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Air Marshal Sir Beresford Peter Torrington Horsley KCB, CBE, LVO, AFC (26 March, 192120 December, 2001) was a senior Royal Air Force commander.

Early life

Horsley was the youngest of seven children of a West Hartlepool merchant, who shot himself in 1922 after the collapse of the family business. He was educated at the Dragon Schoolmarker, Oxford, and Wellington Collegemarker.

Military career

In 1939, he became a deck boy on the TSS Cyclops, a Blue Funnel steamer sailing to Malaya. He transferred to the homeward-bound TSS Menelaus when the Second World War was declared, but then deserted ship. As a member of the Merchant Navy Horsley would not have been able to join the RAF, which was his ambition.

Horsley served briefly in the Home Guard before joining the RAF, initially as an air gunner, as this was the only vacancy then available. However, he managed to get a transfer to pilot training, and was soon himself an instructor at RAF Cranwellmarker.

He was transferred to the Flying Training School at Penfold, Albertamarker in 1942, and then to the Mosquito Conversion Unit at Greenwood, New Brunswickmarker, 1943-1944. He then joined 21 Squadron of 140 Wing, RAF Hunsdonmarker, flying Mosquitoes on night fighter intruder missions over Nazi Germanymarker. After D-Day he was shot down over the English Channelmarker near Cherbourgmarker and was picked up by an Air-Sea Rescue launch after three days. His navigator was killed, and he spent time in hospital and the RAF rehabilitation centre at Loughboroughmarker.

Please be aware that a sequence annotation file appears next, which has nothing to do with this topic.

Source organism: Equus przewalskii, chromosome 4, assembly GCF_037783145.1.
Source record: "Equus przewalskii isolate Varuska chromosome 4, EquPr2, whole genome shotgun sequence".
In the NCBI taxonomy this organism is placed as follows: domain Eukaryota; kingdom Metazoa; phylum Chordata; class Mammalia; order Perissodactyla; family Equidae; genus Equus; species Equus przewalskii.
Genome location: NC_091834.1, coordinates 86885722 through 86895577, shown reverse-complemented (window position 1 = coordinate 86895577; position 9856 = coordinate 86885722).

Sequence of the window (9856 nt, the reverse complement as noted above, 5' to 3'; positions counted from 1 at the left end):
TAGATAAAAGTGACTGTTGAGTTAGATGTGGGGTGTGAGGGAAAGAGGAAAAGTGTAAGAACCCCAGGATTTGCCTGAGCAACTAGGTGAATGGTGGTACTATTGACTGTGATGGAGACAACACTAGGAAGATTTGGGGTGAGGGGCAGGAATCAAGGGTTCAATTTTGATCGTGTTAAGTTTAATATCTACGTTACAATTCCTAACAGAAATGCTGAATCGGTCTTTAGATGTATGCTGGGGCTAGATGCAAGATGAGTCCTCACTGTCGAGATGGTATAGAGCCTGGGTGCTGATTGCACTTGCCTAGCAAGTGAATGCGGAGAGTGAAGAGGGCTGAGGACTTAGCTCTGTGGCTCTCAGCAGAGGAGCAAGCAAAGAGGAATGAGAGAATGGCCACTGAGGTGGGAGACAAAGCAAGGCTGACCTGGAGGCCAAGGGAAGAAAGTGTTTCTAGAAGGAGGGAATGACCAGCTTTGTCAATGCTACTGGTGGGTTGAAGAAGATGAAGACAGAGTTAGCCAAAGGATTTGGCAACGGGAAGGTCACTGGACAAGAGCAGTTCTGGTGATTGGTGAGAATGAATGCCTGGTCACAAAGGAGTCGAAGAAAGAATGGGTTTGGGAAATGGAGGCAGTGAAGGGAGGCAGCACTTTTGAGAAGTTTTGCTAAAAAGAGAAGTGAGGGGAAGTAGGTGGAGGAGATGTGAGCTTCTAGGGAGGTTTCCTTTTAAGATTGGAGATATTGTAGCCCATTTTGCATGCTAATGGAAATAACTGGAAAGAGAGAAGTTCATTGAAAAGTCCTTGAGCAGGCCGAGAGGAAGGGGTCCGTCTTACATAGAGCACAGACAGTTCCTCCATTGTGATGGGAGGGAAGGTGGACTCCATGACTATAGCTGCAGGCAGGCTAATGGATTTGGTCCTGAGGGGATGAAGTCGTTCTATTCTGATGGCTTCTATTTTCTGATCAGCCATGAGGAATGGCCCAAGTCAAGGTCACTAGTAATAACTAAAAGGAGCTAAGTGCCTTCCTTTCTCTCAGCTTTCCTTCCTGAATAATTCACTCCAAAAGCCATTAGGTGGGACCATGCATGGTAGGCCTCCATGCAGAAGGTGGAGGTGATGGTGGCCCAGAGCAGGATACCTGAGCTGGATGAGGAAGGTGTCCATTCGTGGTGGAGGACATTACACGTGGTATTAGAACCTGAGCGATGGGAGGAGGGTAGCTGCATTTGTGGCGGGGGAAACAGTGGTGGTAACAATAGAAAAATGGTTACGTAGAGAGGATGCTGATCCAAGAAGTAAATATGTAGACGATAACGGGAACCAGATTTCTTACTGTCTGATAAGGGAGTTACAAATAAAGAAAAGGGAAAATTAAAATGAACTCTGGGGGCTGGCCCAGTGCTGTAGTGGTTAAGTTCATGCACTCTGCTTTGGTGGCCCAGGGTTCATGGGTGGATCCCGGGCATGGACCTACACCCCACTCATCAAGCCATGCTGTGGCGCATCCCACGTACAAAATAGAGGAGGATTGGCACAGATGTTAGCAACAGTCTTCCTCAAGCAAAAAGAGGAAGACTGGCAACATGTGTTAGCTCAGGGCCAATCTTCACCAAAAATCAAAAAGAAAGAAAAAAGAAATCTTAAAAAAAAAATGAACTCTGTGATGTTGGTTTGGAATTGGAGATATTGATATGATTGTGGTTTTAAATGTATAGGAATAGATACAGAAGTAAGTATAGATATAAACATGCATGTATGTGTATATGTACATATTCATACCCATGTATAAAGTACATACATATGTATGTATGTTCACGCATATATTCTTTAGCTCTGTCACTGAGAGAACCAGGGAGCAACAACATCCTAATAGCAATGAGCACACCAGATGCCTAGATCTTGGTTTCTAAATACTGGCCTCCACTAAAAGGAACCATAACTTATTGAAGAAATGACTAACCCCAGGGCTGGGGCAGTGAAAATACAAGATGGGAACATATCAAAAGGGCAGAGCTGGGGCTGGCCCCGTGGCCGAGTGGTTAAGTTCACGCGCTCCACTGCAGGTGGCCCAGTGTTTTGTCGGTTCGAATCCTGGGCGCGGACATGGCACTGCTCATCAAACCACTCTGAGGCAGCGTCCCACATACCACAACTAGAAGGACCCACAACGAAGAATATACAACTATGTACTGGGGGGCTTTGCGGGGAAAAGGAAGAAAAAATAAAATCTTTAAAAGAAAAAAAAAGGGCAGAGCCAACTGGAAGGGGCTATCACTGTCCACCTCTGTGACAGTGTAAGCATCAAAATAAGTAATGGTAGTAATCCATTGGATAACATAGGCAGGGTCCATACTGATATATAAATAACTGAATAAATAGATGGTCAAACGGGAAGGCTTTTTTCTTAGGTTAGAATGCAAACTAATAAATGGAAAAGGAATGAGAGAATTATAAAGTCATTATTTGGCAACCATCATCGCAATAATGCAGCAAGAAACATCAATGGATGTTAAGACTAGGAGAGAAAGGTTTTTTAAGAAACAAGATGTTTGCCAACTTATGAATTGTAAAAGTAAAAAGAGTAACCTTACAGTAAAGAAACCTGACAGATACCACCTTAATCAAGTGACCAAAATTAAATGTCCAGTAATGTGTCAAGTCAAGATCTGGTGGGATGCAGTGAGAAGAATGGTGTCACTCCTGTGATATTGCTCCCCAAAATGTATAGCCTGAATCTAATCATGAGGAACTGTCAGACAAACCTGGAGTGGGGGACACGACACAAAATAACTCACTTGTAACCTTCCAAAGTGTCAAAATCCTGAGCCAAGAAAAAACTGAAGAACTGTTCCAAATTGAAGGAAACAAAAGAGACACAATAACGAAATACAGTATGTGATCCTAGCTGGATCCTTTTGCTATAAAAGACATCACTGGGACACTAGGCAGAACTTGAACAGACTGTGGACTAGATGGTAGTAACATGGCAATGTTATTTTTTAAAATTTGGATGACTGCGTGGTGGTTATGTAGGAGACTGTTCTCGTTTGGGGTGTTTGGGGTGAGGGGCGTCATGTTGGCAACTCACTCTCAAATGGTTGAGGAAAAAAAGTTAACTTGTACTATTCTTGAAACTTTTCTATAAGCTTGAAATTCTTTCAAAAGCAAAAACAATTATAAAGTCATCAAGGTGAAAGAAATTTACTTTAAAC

Horsley then was attached to the communications squadron of the 2nd Tactical Air Force in Francemarker, and was personal pilot to Major-General Sir Miles Graham during the Normandy invasionmarker. He returned to the United Kingdommarker in 1947 and joined the staff of the Central Flying School, 23 Training Group. He received a permanent commission and was appointed adjutant to the Oxford University Air Squadron in 1948.

He joined the Royal Household in July 1949, as a Squadron Leader, as Equerry to Her Royal Highness the Princess Elizabeth, Duchess of Edinburgh and His Royal Highness the Duke of Edinburgh. He was also concurrently Officer Commanding 29 Squadron, RAF Tangmeremarker, Sussex, flying Meteor IX fighters. In 1952 he became a Wing Commander and Equerry to Her Majesty The Queen, and in 1953 he became full-time as Equerry to the Duke of Edinburgh, relinquishing the second appointment in command of his squadron. He remained the Duke’s Equerry until 1956.

In the late 1950s and early 1960s, he was successively senior instructor at the RAF Flying College, Manbymarker, Lincolnshiremarker; Commanding Officer, fighter station RAF Wattishammarker, Suffolk; and in Cyprusmarker as Group Captain Near East Air Force (NEAF) operations.

Horsley attended the Imperial Defence Collegemarker, and was then appointed to the Joint Warfare Establishment, Old Sarummarker, Wiltshiremarker.

He became an Air Vice Marshal and was made Assistant Chief of Air Staff (Operations), then Commanding Officer 1 Group 1971–1973. His last post in the RAF was as Deputy Commander-in-Chief RAF Strike Command 1973–1975.

Later life

Sir Peter wrote an autobiography, Sounds From Another Room (1997), which described his interest in UFOs, which began when Equerry to His Royal Highness the Duke of Edinburgh, and a close encounter with an "alien" in Londonmarker in 1954. He died in 2001.


Horsley received the French Croix de Guerre in 1944, and the Air Force Cross in 1945. He was made a Lieutenant of the Royal Victorian Order in 1956, and a Commander of the Order of the British Empire in 1964. In 1974 he was knighted and made a Knight Commander of the Order of the Bath.


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